To explain this, let us first understand how debt funds work. The prices of bonds and interest rates are inversely proportional to each other. If the interest rates increase from the current level, the prices of fixed income securities decrease. Similarly, if the interest rates decrease, the prices of fixed income securities increase.

Now, coming back to debt funds. Essentially, a subscriber to a debt mutual fund is indirectly investing in bonds through the mutual fund house. The Net Asset Value (NAV) of such mutual funds is calculated as a sum of the price of the bond and coupon payments (interest accrued). Since these funds are traded in secondary markets, the interest accrued is calculated on a daily basis to realize the accurate NAV of the fund.

The NAV of debt funds varies with the prices of bonds they hold and the interest being accrued on them. Since the prices of the bonds are governed by the interest rates, a change in the interest rate is reflected in the NAV of the debt fund. The NAVs of the debt mutual fund hold the same inverse relationship with interest rates. The NAVs of debt funds are recorded lower when the interest rates increase and the NAVs increase if the interest rates decrease.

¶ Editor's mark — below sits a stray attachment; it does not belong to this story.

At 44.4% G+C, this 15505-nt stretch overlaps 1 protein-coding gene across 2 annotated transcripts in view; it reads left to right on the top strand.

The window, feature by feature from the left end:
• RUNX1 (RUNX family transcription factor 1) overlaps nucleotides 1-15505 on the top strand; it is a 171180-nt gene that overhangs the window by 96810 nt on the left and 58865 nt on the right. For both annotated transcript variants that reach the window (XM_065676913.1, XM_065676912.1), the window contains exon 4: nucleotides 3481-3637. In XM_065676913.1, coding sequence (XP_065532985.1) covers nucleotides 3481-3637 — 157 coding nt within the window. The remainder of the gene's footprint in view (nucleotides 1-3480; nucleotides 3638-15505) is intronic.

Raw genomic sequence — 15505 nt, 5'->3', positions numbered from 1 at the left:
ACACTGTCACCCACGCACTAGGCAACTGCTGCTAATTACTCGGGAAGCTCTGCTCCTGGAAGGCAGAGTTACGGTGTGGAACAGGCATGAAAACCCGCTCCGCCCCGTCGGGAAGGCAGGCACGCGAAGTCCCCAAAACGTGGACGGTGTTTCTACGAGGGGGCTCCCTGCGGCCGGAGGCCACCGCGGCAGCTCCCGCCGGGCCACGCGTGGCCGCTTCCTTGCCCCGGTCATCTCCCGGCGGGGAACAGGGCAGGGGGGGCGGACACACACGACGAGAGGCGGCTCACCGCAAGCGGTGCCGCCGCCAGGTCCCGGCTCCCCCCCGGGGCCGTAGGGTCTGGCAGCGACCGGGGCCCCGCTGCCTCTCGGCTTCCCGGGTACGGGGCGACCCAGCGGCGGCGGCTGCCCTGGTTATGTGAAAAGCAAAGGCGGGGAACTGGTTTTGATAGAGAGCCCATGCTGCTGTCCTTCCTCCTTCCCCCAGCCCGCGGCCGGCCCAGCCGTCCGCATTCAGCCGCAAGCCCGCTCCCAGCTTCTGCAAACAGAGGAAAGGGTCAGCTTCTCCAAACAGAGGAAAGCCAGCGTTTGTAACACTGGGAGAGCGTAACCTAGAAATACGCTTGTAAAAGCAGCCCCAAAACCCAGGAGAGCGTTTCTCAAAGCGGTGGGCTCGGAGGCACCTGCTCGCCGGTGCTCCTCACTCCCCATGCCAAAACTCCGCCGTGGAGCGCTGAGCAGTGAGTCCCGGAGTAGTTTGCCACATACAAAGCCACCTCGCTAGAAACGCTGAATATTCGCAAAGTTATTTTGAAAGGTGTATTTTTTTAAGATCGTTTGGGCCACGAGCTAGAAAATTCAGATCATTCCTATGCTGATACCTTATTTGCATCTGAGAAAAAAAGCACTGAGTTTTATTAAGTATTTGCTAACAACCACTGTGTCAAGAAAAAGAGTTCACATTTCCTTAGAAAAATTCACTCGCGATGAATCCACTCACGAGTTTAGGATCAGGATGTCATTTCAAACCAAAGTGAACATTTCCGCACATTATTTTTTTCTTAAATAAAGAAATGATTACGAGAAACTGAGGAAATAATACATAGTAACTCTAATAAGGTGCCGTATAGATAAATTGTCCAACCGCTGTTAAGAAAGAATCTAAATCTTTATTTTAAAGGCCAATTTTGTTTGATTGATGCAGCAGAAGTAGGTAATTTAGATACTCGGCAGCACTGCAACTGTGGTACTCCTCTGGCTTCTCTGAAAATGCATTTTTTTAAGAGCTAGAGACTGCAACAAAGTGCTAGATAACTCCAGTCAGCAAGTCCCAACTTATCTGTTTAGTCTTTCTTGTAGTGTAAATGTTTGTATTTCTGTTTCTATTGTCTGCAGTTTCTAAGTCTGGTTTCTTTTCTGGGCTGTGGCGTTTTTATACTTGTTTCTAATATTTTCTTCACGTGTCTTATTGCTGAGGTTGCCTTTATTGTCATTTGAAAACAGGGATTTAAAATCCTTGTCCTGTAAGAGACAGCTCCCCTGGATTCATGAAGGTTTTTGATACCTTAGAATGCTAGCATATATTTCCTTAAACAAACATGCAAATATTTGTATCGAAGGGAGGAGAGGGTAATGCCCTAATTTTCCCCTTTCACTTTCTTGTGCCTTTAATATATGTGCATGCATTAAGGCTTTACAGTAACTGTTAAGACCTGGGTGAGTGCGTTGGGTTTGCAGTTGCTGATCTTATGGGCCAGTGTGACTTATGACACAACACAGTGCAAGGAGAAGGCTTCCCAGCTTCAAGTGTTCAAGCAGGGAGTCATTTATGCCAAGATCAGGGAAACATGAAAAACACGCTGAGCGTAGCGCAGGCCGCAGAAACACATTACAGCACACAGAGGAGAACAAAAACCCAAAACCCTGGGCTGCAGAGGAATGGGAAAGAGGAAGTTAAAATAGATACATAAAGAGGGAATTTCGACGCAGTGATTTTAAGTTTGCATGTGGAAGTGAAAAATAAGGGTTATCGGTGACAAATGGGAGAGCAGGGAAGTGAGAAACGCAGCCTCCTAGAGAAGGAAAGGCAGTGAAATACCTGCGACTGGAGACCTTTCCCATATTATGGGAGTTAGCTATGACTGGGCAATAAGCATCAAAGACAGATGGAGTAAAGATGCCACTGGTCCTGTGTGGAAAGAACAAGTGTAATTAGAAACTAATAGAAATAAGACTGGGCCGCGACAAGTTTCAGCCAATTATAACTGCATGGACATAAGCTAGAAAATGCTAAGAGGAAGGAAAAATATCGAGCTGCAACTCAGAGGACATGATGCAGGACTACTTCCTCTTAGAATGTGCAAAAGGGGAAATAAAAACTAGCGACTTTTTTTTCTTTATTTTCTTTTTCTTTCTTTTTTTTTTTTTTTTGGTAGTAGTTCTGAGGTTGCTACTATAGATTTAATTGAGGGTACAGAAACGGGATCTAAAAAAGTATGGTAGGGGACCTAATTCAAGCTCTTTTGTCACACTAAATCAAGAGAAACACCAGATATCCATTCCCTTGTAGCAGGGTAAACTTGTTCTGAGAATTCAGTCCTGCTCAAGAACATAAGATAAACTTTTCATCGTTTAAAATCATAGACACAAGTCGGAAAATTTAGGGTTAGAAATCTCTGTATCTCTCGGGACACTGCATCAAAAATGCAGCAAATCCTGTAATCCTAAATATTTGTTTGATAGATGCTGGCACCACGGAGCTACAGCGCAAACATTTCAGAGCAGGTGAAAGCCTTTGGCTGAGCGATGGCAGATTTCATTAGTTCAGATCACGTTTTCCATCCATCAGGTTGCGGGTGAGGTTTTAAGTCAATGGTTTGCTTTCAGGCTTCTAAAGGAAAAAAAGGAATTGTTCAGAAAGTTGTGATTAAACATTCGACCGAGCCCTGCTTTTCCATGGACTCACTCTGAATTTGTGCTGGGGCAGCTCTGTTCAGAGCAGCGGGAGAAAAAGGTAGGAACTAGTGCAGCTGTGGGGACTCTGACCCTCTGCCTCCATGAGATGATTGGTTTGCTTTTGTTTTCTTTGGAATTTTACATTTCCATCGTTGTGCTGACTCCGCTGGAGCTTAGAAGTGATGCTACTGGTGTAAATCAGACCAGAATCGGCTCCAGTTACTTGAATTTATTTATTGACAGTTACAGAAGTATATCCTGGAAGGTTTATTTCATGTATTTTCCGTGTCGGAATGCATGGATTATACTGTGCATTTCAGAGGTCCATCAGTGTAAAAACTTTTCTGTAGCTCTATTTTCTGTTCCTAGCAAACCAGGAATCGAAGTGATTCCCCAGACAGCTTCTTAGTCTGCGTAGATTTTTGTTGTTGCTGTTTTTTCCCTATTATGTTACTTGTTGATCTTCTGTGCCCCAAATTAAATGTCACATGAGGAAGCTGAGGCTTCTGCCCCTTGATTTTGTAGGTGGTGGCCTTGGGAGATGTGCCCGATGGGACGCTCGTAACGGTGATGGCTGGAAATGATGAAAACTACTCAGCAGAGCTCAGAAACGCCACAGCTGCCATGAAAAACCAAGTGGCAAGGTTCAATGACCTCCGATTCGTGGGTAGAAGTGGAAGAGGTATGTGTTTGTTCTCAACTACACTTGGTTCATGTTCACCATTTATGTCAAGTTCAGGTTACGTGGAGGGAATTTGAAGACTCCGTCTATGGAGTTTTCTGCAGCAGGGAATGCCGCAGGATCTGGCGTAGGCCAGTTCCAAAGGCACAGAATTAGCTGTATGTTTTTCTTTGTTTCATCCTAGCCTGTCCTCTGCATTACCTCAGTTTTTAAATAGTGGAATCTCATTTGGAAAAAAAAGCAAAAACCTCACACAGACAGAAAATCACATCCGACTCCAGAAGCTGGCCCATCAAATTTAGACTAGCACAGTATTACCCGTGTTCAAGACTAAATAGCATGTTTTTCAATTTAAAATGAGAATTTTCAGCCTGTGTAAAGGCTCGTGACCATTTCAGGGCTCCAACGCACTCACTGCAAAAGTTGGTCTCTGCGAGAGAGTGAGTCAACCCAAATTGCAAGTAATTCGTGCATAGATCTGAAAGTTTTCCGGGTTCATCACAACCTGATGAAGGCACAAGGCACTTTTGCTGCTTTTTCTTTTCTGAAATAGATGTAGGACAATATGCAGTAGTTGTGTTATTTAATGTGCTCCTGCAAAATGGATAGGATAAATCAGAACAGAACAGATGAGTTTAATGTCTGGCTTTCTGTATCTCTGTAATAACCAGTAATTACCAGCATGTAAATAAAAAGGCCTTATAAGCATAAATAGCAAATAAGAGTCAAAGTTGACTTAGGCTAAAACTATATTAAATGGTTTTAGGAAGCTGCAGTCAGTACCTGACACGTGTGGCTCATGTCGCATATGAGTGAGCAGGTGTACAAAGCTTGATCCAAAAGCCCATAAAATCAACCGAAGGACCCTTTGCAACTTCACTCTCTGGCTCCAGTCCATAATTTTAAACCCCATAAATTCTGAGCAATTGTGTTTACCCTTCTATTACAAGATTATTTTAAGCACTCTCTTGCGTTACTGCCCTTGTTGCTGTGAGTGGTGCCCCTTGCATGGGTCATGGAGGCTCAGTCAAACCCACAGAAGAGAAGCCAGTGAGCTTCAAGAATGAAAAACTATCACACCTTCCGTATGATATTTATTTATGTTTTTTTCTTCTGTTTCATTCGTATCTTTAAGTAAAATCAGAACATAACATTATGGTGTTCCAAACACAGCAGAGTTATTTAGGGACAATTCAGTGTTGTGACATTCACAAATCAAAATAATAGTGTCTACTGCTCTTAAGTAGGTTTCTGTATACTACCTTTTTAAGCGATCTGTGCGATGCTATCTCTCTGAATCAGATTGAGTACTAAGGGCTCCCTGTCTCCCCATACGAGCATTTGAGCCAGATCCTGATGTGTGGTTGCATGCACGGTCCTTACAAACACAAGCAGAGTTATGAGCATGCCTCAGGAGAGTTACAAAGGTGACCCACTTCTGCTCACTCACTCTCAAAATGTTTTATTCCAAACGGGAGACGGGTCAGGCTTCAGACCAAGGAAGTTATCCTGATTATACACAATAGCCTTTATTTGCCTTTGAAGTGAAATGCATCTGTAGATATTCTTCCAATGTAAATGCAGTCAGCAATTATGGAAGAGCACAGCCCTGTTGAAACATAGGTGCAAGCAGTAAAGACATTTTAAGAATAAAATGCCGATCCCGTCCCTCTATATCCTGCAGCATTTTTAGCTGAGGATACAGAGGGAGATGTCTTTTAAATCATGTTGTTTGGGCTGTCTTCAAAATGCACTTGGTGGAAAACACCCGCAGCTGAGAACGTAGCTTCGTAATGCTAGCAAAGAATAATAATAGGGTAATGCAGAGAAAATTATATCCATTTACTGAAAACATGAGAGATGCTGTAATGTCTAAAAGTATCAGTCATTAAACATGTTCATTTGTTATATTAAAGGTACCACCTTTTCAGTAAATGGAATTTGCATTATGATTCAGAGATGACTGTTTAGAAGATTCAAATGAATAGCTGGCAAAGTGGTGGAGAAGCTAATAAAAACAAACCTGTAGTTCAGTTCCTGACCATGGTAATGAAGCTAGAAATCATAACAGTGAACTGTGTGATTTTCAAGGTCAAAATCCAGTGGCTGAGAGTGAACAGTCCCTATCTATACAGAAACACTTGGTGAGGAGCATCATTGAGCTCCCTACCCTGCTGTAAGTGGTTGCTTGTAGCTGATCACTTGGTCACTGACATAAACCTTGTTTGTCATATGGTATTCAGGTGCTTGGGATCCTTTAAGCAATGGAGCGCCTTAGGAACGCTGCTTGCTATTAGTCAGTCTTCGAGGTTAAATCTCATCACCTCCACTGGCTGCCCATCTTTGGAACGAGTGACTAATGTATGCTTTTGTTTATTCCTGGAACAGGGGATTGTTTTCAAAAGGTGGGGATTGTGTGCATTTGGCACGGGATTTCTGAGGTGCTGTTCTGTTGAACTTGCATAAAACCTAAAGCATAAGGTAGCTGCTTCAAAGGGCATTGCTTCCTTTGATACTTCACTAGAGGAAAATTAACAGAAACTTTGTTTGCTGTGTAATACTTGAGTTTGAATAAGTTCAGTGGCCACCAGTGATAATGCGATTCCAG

However, bond maturities play a vital role in this nexus. Bonds nearing maturity (for example, within a year) tend to bear little impact by the change of interest rate. On the other hand, long-term bonds until maturity can be significantly impacted by changing rates. Thus, short-duration mutual funds tend to be less sensitive to interest rate changes as compared to long-duration bonds. So, funds that have higher exposure to long-term and medium-term bonds will be impacted by RBI’s rate increase, when it happens.

Siya Sarananswered.